It was my mistake; I followed a path that I was sure would help the rebellion’s cause by abandoning my friend Lapino and, instead, going on a quest to find the ultimate weapon to defeat the Empire. Things didn’t go as planned, and I accidentally destroyed the entire world. But then I was alive again. Time rewound to the beginning of the story and I had another opportunity to make things right. Stories: The Path of Destines lives up to its name. It charms with its whimsical, The Stanley Parable-esque narration, spinning a new fairytale out of classic hero and villain archetypes.

Taking on the role of a fox named Reynardo, players are entrusted with keeping a magical book safe from the wrong hands – a book that can reveal the future. This book will be your record keeper and your guide throughout the game, which brings a new angle to the “choose your own adventure” genre. Stories: The Path of Destines not only wants the player to achieve the happy ending, but also encourages (albeit somewhat forces) the player to explore different versions of the narrative.

At a few points during each play-through, you will have two, sometimes three, plot-based options to choose from, and each affect the overall outcome of the story differently. The most interesting thing about this mechanic is that it leads the player to discover certain truths about the characters and the war. You will make important discoveries about your best friend, your childhood friend and adopted daughter to the Emperor, and about two powerful artifacts both dangerous enough cause mass destruction of the world or of one’s own soul.

There are four main truths that must be discovered before the player can reach the happy ending. The nice thing about this feature is that just before you choose what direction to go, a button will appear in the lower right side of the screen that will take you to summaries of the stories you have already completed. Players can use these summaries to strategize their next move. Retracing steps in the narrative didn’t feel redundant or unnecessary as a whole. Discovering each main truth took roughly an hour a piece, but grinding through each chapter and level loses its luster after racing through them multiple times; there isn’t enough of an enticement to continue on once the happy ending has been achieved.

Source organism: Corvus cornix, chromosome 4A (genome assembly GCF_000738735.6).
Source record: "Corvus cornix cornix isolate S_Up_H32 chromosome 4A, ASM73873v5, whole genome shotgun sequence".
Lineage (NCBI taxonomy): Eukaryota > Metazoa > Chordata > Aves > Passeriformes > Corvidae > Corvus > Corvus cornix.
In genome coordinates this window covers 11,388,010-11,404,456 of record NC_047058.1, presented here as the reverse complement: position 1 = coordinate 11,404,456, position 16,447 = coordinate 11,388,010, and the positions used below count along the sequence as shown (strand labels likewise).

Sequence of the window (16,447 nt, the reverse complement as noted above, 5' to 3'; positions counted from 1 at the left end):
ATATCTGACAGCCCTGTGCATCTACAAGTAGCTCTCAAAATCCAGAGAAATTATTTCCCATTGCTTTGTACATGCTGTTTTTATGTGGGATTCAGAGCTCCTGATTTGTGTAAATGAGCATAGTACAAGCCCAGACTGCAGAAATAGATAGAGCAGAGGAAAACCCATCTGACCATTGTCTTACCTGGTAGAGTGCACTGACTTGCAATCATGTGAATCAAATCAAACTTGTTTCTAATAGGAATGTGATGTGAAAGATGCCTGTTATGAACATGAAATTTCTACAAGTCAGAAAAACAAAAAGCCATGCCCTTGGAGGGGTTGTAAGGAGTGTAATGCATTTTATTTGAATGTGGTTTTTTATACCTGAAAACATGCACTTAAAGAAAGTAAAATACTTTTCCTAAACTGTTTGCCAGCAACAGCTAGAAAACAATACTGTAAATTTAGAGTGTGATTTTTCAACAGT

There are also specific parts further into each individual storyline that will let you know you picked a bad ending by quickly summarizing the rest of the story, and then sending you back to the most recent checkpoint. However, skipping dialogue wasn’t an option. Players cannot skip through the narrator describing different plot-choices outside of the gameplay. Sometimes, when a spacebar icon would appear, prompting the player that a section of dialogue could be skipped, hitting the spacebar would do nothing.

The simple combat and crafting system compliments the narrative-driven game well. Consisting of four different swords that grant you different abilities, you can use the same swords to unlock special walls that lead to bigger and better loot. You will find gems that can be crafted into your swords that boost your attack speed or repel damage from enemies. One gem allows you to knock shields out of some Raven’s hands, an ability that I preferred over using the grappling hook.